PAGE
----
Spain’s Vueling cancels 58 flights as second week of strikes begins

Low-cost Spanish airline Vueling cancelled 58 flights on Monday as cabin crew continued their stoppages over pay and work conditions, strikes which are expected to continue until after Christmas.

Vueling CEO Marco Sansavini has described the wage increases demanded by cabin crew as unfeasible and has called for further talks. (Photo by JOSEP LAGO / AFP)

Vueling has cancelled 58 flights to and from Spain scheduled for Monday November 7th as a “preventive measure”, airline officials announced.

This is the fourth day of strikes by cabin crew since the stoppages began last Monday, when 54 flights were cancelled. Sixty-two flights were also cancelled on Friday and Sunday respectively.

Vueling representatives report that 462 out of the 520 flights that were initially scheduled will go ahead as planned on Monday, which represents 89 percent of the total. 

At Barcelona’s El Prat airport, 82 percent of Vueling flights will operate on Monday. 

The airline’s communication team says that 95 percent of Monday’s affected passengers have been allocated seats on alternative flights or offered a refund.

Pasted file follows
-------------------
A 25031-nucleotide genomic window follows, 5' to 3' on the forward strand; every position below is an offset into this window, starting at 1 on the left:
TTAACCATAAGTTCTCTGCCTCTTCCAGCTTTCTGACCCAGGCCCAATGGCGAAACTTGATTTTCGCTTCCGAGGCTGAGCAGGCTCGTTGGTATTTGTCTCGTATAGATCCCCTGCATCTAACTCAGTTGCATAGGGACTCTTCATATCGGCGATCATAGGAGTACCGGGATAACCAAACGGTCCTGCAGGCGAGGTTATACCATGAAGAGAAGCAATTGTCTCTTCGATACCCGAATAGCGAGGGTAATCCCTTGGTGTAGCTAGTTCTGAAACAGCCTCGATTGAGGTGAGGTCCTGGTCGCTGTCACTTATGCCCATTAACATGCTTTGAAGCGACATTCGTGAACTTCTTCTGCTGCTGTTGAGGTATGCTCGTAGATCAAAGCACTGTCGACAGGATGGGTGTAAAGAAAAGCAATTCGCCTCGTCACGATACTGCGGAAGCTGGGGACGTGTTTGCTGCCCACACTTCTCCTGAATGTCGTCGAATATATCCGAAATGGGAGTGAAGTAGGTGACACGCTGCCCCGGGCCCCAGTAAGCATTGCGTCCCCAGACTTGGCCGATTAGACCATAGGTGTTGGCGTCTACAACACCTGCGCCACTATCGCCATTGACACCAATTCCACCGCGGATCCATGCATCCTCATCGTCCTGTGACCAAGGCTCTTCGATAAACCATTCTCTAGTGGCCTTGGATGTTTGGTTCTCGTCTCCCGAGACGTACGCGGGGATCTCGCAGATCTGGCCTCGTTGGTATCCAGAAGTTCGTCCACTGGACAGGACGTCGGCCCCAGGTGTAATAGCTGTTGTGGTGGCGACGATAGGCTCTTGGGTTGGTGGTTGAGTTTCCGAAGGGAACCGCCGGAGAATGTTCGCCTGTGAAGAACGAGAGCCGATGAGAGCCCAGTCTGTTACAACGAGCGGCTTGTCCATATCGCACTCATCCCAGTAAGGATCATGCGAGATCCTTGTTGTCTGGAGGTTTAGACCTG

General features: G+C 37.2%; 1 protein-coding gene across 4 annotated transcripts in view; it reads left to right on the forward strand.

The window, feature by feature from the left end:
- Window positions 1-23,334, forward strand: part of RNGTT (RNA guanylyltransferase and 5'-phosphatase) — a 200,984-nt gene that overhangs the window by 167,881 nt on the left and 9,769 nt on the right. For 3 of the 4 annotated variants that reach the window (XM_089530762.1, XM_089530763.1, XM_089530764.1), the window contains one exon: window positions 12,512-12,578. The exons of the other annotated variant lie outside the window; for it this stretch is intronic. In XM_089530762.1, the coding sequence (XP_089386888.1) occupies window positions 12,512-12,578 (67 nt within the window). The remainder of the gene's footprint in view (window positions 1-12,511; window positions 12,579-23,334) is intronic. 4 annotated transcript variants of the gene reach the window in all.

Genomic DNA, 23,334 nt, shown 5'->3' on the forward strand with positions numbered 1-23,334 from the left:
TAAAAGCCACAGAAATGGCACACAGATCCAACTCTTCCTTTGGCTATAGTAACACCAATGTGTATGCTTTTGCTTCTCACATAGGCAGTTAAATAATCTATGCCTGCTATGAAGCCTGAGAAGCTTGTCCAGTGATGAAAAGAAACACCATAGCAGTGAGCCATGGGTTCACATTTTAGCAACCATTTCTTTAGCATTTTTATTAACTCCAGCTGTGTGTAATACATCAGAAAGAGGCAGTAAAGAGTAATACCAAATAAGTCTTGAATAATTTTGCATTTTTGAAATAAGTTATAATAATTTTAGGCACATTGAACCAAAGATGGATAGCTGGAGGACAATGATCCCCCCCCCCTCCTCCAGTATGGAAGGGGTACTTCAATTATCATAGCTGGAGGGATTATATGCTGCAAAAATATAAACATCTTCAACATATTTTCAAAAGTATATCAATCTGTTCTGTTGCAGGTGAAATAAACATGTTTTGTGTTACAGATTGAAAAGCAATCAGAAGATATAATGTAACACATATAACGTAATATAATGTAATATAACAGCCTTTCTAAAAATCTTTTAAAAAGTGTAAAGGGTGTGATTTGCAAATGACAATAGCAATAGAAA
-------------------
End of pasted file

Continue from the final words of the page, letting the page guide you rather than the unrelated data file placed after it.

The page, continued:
Stoppages are expected to take place every Friday, Sunday and Monday until January 31st, 2023. They have also added December 6th, 8th, 24th and 31st and January 5th to the strike schedule as they’re key dates for holiday travel in Spain.

If you have booked flights with Vueling, you can check if your flight is affected here, although in most cases Vueling notifies passengers in advance.

Spain’s Ministry of Transport estimates that up to 3.2 million passengers, equal to 70,500 a day, could be affected by the industrial action.

The reasons for Vueling’s cabin crew strike

Vueling staff are demanding a wage rise in line with inflation. The union representing the workers, Stavla (Airline Flight Auxiliary Crew Union), have requested wage increases of 13.4 percent after Vueling only offered a two percent rise.  

READ MORE: Spain strike woes continue for low-cost airlines Vueling and Ryanair

Vueling did reach an agreement with the Workers’ Commissions Union (CC.OO) in August to increase wages by 6.5 percent, but Stavla rejected the deal and demanded a higher salary increase.

Staff are also protesting the precarious work conditions that have been experienced within the sector since before the pandemic, with many complaining of being overworked.  

Vueling CEO Marco Sansavini has described the wage increases demanded by cabin crew as unfeasible and has called for further talks.